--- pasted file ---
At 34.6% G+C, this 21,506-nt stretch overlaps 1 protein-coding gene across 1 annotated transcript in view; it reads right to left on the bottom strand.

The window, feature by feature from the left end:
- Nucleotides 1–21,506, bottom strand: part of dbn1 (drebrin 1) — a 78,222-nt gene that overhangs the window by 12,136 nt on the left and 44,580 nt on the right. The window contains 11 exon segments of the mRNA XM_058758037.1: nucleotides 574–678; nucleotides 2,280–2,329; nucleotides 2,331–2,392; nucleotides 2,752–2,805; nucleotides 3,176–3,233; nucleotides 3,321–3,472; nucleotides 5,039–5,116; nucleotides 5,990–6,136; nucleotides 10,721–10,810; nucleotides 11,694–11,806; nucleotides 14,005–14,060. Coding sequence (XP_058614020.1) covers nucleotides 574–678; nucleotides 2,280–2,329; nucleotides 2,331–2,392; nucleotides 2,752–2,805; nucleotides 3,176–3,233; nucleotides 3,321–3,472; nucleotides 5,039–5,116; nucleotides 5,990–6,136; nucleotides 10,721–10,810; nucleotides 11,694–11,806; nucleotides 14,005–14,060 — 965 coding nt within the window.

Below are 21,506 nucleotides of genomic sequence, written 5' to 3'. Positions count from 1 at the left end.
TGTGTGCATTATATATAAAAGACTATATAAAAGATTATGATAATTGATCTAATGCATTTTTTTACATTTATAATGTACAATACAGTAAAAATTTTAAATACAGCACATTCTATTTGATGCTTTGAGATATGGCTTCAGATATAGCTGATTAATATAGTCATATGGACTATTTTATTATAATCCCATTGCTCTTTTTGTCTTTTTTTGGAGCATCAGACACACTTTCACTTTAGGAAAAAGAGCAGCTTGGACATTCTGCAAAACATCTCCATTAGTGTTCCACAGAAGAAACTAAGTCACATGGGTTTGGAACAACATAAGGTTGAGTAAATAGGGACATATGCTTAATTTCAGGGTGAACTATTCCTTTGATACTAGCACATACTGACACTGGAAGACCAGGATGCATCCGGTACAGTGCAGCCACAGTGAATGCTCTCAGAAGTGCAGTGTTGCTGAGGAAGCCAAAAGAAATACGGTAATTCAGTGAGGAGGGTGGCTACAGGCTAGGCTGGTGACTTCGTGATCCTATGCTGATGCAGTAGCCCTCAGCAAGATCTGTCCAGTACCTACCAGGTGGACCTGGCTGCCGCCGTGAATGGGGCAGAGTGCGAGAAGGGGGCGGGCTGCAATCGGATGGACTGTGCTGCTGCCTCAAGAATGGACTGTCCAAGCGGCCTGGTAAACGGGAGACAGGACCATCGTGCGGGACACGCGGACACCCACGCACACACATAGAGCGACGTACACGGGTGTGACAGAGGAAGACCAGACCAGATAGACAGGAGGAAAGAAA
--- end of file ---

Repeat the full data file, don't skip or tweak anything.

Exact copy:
At 34.6% G+C, this 21,506-nt stretch overlaps 1 protein-coding gene across 1 annotated transcript in view; it reads right to left on the bottom strand.

The window, feature by feature from the left end:
- Nucleotides 1–21,506, bottom strand: part of dbn1 (drebrin 1) — a 78,222-nt gene that overhangs the window by 12,136 nt on the left and 44,580 nt on the right. The window contains 11 exon segments of the mRNA XM_058758037.1: nucleotides 574–678; nucleotides 2,280–2,329; nucleotides 2,331–2,392; nucleotides 2,752–2,805; nucleotides 3,176–3,233; nucleotides 3,321–3,472; nucleotides 5,039–5,116; nucleotides 5,990–6,136; nucleotides 10,721–10,810; nucleotides 11,694–11,806; nucleotides 14,005–14,060. Coding sequence (XP_058614020.1) covers nucleotides 574–678; nucleotides 2,280–2,329; nucleotides 2,331–2,392; nucleotides 2,752–2,805; nucleotides 3,176–3,233; nucleotides 3,321–3,472; nucleotides 5,039–5,116; nucleotides 5,990–6,136; nucleotides 10,721–10,810; nucleotides 11,694–11,806; nucleotides 14,005–14,060 — 965 coding nt within the window.

Below are 21,506 nucleotides of genomic sequence, written 5' to 3'. Positions count from 1 at the left end.
TGTGTGCATTATATATAAAAGACTATATAAAAGATTATGATAATTGATCTAATGCATTTTTTTACATTTATAATGTACAATACAGTAAAAATTTTAAATACAGCACATTCTATTTGATGCTTTGAGATATGGCTTCAGATATAGCTGATTAATATAGTCATATGGACTATTTTATTATAATCCCATTGCTCTTTTTGTCTTTTTTTGGAGCATCAGACACACTTTCACTTTAGGAAAAAGAGCAGCTTGGACATTCTGCAAAACATCTCCATTAGTGTTCCACAGAAGAAACTAAGTCACATGGGTTTGGAACAACATAAGGTTGAGTAAATAGGGACATATGCTTAATTTCAGGGTGAACTATTCCTTTGATACTAGCACATACTGACACTGGAAGACCAGGATGCATCCGGTACAGTGCAGCCACAGTGAATGCTCTCAGAAGTGCAGTGTTGCTGAGGAAGCCAAAAGAAATACGGTAATTCAGTGAGGAGGGTGGCTACAGGCTAGGCTGGTGACTTCGTGATCCTATGCTGATGCAGTAGCCCTCAGCAAGATCTGTCCAGTACCTACCAGGTGGACCTGGCTGCCGCCGTGAATGGGGCAGAGTGCGAGAAGGGGGCGGGCTGCAATCGGATGGACTGTGCTGCTGCCTCAAGAATGGACTGTCCAAGCGGCCTGGTAAACGGGAGACAGGACCATCGTGCGGGACACGCGGACACCCACGCACACACATAGAGCGACGTACACGGGTGTGACAGAGGAAGACCAGACCAGATAGACAGGAGGAAAGAAA